b(38). Moor Farm, house on the W. side of the road 150 yards S. of (37), has an 18th-century addition on the S. side. The walls are of stone and on the W. side is a window with an early 18th-century frame, mullions and transom. Inside the building is an early 17th-century staircase with turned balusters, square newels and heavy square hand-rail. In the W. wing is an early 18th-century moulded ceiling-beam and a fireplace with a moulded surround of the same date. On the first floor are some original moulded ceiling-beams.
b(46). Dudale's Hope, house nearly 2 m. E.N.E. of the church, is of two storeys with attics; it is of half H-shaped plan with the wings extending towards the S.E. and a staircase wing on the same side of the main block. The N.E. wing is an 18th-century addition in stone. The exposed timber-framing is in regular squares with diagonal framing in the gable of the S.W. wing. Inside the building are some original moulded ceiling-beams.
b(53). Upper Maund Farm, house 2½ m. S.E. of the church, was remodelled and much enlarged early in the 18th century and is faced with brick. Inside the building are some original moulded ceiling-beams and two doors of moulded battens.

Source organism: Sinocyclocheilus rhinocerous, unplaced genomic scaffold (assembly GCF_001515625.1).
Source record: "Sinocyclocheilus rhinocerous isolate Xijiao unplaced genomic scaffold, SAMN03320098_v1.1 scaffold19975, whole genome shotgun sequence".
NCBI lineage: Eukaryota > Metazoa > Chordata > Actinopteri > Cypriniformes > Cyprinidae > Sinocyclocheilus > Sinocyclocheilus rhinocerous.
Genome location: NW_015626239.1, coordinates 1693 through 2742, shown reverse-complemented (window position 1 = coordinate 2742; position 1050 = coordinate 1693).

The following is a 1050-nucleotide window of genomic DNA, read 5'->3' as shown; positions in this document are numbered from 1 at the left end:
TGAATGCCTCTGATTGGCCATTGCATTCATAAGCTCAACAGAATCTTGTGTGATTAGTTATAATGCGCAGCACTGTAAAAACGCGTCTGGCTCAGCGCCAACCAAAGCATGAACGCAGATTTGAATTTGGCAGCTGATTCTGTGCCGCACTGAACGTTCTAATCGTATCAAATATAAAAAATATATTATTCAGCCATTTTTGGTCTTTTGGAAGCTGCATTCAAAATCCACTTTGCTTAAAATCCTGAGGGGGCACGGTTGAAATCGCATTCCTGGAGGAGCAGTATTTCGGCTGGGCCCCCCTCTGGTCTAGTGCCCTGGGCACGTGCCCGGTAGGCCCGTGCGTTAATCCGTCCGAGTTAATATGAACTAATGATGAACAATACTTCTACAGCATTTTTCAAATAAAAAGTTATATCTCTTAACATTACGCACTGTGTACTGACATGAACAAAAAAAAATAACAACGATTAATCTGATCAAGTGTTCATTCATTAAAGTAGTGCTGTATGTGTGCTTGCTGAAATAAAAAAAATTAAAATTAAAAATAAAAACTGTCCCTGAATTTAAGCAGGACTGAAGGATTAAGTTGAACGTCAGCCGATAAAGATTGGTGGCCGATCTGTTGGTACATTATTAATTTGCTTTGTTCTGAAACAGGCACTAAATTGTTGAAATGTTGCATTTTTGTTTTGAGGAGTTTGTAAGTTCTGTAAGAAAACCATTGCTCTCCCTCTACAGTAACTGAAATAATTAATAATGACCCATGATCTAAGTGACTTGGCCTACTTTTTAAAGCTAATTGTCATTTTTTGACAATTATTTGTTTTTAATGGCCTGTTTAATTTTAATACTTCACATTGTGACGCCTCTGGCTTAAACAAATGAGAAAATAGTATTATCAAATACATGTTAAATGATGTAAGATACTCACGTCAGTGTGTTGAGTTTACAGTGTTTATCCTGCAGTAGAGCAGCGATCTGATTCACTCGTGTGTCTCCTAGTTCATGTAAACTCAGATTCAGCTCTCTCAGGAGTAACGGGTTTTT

b(55). Cornett Cottage, on the S.W. side of the road about 2¾ m. E.S.E. of the church. The roof was heightened in the 18th century. Inside the building is an early 17th-century panel carved with grotesque monsters.
c(56). The Vern, house 1,150 yards W. of the church, is of two storeys with attics. The central block dates partly from early in the 16th century but was altered and re-faced early in the 18th century and the rest of the house was re-built later in the same century. Inside the central block are two original moulded ceiling-beams.